on a workpiece in subsequent applications. Improved cleaning of the outer periphery of the bell cup paint applicators is needed. The present invention addresses this need.
A more recent attempt to solve the "dirt" problem is disclosed in U.S. Patent No. 6,050,499. Therein, a rotary cup atomizer is provided with solvent passages in the cup which communicate a paint reservoir with the outer peripheral surface of the bell cup. Solvent which flows out onto the outer peripheral surface of the bell cup through the passages is guided toward the marginal releasing edge of the bell
4 cup. Assist air is spurted out through assist air outlet holes which are provided in the fore end face of a shaping air ring at positions radially on the inner side of shaping air outlet holes. At the time of a washing operation, the solvent which flows out onto the outer peripheral surface of the bell cup is forcibly pushed to the outer peripheral surface by the action of assist air and shaping air as the solvent is guided toward the fore end of the bell cup to wash away deposited paint therefrom.
In a typical coating operation, different flow configurations of coating materials can be required, thereby requiring changed flow-directing components.
For some known bell cups, the entire bell cup atomizer must be detached from the supply manifold, and an entire new assembly must be attached, and this procedure must be repeated each time the coating operation requires a change in the flow configuration of the coating material, thereby resulting in the interruption of the paint cycle and unwanted downtime. Paint continuously discharging radially outwardly from the aforesaid deflector directly impacts the forward, radially inward diverging conical surface of the bell cup. This continuous impaction of coating material onto the inner flow surface of the cup can cause premature wear of this surface, thereby resulting in premature, but required, cup replacement, accompanied by its concomitant downtime, and an undesirable interruption in a production cycle.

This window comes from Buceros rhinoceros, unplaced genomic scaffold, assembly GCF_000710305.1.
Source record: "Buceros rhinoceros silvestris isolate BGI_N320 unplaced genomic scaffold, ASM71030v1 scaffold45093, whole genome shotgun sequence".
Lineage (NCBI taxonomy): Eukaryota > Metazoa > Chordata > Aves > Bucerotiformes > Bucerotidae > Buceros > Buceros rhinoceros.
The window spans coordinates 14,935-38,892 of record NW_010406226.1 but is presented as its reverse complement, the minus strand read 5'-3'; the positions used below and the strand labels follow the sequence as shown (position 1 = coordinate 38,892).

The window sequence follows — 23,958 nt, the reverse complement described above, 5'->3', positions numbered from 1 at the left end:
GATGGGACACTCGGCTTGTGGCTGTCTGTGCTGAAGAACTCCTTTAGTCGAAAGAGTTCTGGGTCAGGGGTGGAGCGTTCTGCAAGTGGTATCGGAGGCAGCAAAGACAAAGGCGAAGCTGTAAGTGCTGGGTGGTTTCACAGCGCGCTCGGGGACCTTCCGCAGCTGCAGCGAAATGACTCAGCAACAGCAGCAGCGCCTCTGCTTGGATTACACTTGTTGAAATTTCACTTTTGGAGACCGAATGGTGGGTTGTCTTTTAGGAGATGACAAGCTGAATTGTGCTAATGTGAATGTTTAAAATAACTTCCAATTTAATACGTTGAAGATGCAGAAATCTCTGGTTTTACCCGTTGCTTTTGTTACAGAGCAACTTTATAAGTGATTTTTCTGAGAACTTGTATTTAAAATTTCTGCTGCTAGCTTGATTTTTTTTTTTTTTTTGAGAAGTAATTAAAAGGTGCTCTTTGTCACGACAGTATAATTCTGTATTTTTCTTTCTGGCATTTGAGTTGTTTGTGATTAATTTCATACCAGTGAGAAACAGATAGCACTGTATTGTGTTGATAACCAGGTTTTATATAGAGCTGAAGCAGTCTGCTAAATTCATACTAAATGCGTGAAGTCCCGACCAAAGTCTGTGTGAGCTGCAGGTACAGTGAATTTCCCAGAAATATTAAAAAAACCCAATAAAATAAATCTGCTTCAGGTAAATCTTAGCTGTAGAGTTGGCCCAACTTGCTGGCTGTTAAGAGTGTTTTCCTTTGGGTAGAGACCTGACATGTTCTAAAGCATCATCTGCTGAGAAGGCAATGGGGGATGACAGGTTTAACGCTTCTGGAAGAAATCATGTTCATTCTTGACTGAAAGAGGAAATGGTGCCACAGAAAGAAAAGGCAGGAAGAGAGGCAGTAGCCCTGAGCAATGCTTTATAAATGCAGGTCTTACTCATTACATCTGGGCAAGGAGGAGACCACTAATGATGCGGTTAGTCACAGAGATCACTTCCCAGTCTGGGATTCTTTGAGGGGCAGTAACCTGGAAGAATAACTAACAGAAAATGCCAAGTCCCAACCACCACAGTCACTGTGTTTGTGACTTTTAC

The invention disclosed herein alleviates this problem significantly and, in combination with one of its embodiments, presents an entirely new structural advance which provides precise rotational balancing of the high speed rotating cup about its axis, all thereby extending the life of the cup in its production cycles.

SUMMARY OF THE INVENTION
Rotary bell cup atomizing apparatus having an improved, integral cleaning capability is provided. The apparatus includes a rotary bell cup atomizer having a
5 rotatable bell cup component mounted at its proximal end to a rotatable motor shaft, the cup having a conically diverging opening distally of the motor shaft and being connected thereto by means of a hollow hub affixed to or integral with the cup, the cup and hub being mated thereat. The motor shaft is hollow and houses supply lines for different fluids. The supply lines are connected at their upstream ends to respective fluid supply reservoirs, with each line extending into the hub to supply a desired fluid thereto on demand. The supply lines include at least one paint supply line for supplying paint to the inner front conically diverging surface of the cup via a conventional nozzle wherein, in operation, the paint is atomized and applied to a substrate workpiece. At least one solvent cleaning agent supply line is also provided, as is a supply of shaping air. The mated cup and hub receive the motor shaft at its distal end, with the hub, shaft and cup being dimensioned so as to provide an annular gap between the outer, rear surface of the cup and adjacent to the motor shaft. This annular gap extends an effective and substantial distance axially adjacent the shaft. The mated cup and hub include a plurality of solvent channels formed therein which extend from entrance openings from the hollow of the hub and extend within the body of the hub so as to circumvent the annular gap.